By Sheila Offiong
Abuja – An NGO, South Sahara Social Development Organisation (SSDO), has organised a maiden Radio School Dissemination Workshop to promote effective teaching and learning for young people.
The Executive Director of SSDO, Mrs Nkedu Igwe, told Journalists on Thursday in Abuja that the workshop aimed to share findings on implementation of the Radio School Projects in Adamawa and Enugu States.
The workshop was organised by SSDO, in partnership with Centre for Public Education for Development in Nigeria (CEPAD) and the MacArthur Foundation.
She defined the Radio School Project as an on-air programme that employs the academic curriculum to help enhance learning among children.
“The Radio School Programme is an in-school programme aired around 11a.m. on Radio Nigeria Enugu and at about 12.30p.m. on Gotel Radio, Adamawa.
“While in school, the students have a central radio to listen to the programme and questions from the programme are directed to the class teacher for further clarification.
“Questions outside the school hours or by students who are not in school are directed to radio teachers that can be reached via phone numbers on a toll free line,” Igwe said.
The Director explained that the choice of Adamawa as one of the two pilot states was informed by the need to make learning accessible to students in the insurgency-ravaged North east.
Enugu was selected as the second pilot state to address the inadequacy of teachers in remote schools in the South east.
She said that although the programme was still at the beginning stage, efforts would be put in place to enable more children benefit from the project.
“When we started, we had just 17 pilot schools, but the Government of Adamawa expressed concern over the number of children that were out of school; so the schools were increased to 150.”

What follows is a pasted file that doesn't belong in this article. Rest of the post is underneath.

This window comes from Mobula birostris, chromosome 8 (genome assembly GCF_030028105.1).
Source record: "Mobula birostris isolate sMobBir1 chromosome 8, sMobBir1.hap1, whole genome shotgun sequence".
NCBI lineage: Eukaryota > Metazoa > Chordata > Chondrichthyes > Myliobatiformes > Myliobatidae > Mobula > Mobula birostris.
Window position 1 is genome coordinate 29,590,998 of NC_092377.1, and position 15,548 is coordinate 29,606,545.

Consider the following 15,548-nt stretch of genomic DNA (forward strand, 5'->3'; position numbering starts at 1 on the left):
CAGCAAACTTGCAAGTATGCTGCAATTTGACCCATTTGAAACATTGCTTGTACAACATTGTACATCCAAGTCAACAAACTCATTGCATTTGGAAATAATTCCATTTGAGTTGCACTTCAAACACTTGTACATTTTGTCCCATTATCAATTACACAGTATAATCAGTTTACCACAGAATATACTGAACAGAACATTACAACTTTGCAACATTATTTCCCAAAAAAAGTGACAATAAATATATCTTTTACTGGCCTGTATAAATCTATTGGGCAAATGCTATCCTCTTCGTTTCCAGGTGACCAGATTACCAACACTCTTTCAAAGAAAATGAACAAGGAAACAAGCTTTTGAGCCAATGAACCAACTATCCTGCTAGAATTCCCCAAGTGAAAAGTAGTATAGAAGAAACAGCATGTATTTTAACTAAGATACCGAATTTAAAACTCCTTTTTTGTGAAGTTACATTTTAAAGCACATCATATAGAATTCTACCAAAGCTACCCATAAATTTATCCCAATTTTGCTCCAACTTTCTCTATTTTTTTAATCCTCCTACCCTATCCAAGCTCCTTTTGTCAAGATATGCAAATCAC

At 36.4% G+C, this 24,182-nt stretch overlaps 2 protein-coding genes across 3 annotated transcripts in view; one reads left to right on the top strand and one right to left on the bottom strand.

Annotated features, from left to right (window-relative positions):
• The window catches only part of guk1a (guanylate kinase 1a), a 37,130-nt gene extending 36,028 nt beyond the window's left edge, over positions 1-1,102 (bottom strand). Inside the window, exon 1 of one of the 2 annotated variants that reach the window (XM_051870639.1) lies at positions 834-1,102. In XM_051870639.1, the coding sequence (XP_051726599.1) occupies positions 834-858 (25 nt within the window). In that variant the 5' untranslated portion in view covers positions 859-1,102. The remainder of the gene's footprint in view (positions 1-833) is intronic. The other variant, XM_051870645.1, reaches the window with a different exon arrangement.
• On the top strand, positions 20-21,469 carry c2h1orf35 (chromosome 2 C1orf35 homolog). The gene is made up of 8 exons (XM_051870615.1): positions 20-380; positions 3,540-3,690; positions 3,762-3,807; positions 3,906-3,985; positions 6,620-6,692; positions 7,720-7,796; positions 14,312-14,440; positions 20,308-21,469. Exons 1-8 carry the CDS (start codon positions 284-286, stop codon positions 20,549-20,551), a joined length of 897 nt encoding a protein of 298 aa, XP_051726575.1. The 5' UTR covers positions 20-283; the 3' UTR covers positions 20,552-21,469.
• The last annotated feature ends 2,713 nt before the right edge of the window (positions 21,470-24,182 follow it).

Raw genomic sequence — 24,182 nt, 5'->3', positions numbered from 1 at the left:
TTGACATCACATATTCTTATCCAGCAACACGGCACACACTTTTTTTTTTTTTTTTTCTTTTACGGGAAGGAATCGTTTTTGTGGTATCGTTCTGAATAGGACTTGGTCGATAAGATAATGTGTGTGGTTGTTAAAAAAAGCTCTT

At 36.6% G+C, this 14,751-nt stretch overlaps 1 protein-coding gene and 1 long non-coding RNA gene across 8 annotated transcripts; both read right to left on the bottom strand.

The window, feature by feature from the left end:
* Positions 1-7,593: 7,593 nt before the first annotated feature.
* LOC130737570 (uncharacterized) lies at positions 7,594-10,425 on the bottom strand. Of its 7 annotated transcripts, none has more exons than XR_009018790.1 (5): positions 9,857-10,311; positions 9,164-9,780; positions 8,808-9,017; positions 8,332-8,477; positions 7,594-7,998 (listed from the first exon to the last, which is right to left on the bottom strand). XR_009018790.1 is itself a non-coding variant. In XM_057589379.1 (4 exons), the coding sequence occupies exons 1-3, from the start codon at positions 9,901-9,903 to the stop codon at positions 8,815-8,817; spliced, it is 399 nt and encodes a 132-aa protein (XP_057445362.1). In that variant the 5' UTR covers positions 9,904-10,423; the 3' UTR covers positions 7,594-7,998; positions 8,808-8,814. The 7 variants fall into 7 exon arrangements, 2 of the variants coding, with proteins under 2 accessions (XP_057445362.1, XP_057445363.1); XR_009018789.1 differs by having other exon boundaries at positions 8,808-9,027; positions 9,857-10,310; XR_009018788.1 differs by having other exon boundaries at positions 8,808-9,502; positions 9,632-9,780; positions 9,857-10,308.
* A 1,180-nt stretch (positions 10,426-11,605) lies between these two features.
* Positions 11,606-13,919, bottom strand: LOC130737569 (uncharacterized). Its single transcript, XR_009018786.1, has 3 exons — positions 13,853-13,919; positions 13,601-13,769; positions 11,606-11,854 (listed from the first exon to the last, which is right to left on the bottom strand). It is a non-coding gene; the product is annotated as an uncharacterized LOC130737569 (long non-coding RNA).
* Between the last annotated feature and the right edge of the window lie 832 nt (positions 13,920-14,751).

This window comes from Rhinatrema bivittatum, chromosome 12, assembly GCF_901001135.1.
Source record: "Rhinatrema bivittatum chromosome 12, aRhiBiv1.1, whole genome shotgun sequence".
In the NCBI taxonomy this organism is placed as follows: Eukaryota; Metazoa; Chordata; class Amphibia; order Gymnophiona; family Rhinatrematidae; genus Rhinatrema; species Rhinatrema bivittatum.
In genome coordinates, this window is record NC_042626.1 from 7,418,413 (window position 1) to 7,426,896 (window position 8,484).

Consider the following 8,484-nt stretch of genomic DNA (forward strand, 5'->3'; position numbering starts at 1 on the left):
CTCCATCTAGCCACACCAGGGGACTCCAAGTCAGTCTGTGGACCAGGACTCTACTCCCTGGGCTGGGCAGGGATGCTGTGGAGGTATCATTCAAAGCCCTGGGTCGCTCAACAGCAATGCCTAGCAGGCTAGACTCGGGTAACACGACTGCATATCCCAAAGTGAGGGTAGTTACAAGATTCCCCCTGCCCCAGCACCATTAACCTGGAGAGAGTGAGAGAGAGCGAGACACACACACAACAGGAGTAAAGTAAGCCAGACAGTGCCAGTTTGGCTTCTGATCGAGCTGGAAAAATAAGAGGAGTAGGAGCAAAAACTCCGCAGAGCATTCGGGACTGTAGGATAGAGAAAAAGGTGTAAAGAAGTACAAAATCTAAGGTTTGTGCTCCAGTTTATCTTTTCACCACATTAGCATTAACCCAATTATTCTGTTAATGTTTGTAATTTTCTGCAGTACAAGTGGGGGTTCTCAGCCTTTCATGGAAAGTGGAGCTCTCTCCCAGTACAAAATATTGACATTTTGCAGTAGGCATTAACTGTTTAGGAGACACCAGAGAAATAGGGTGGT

Similarly in Enugu, we decided to start with the rural communities, but the government insisted that all schools must benefit from the programme, so we involved 292 schools.
In an interview with News Agency of Nigeria, Dr ChiChi Aniagolu-Okoye, a member of the Board of SSDO, decried the lack of interface between teachers and students.
According to her, this hinders growth of the programme.
“The radio is not visual, so it is difficult for children to see the teacher; there is no feedback for children to ask questions because the programme is not live.
“We’ve tried to tackle the feedback issue associated with radio teachers who the children call-on a toll-free line to ask questions,” Aniagolu-Okoye said.
For her part, Mrs Samirah Umah, Principal, Government Day Secondary School in Vunoklang community of Adamawa, stressed that the impact of the radio school programme could not be over emphasised.
She revealed that during the period of insurgency in the state some displaced students who came to her school stood by the classroom windows to listen to the radio programme.
“Now that the programme has stopped, the underprivileged students, who have no access to formal school system, come to harass my students.
“So, I look forward to the continuity of the radio school programme to rescue us from the incessant harassment,” Umah said.
Similarly, Mrs Nkechi Ngwu, Liaison Officer of Enugu Post Primary School Management Board and SSDO said the radio school programme had helped to improve the ability of students to learn.
Ngwu said: “Our students have improved tremendously in learning; their listening ability has improved because the children are eager to listen to the radio programme.
“Unlike before when students roamed about during classes, since the inception of the radio programme, they now listen to educational programmes with keen interest.
“A beneficiary of the programme, Joy Daniel, told NAN that it had significantly impacted positively on her academic performance.
Another beneficiary, Rachael Igwebuike, urged Federal and State Governments to endeavour to employ well-trained teachers and to fund the radio school programme to ensure continuity and achievement of desired goals.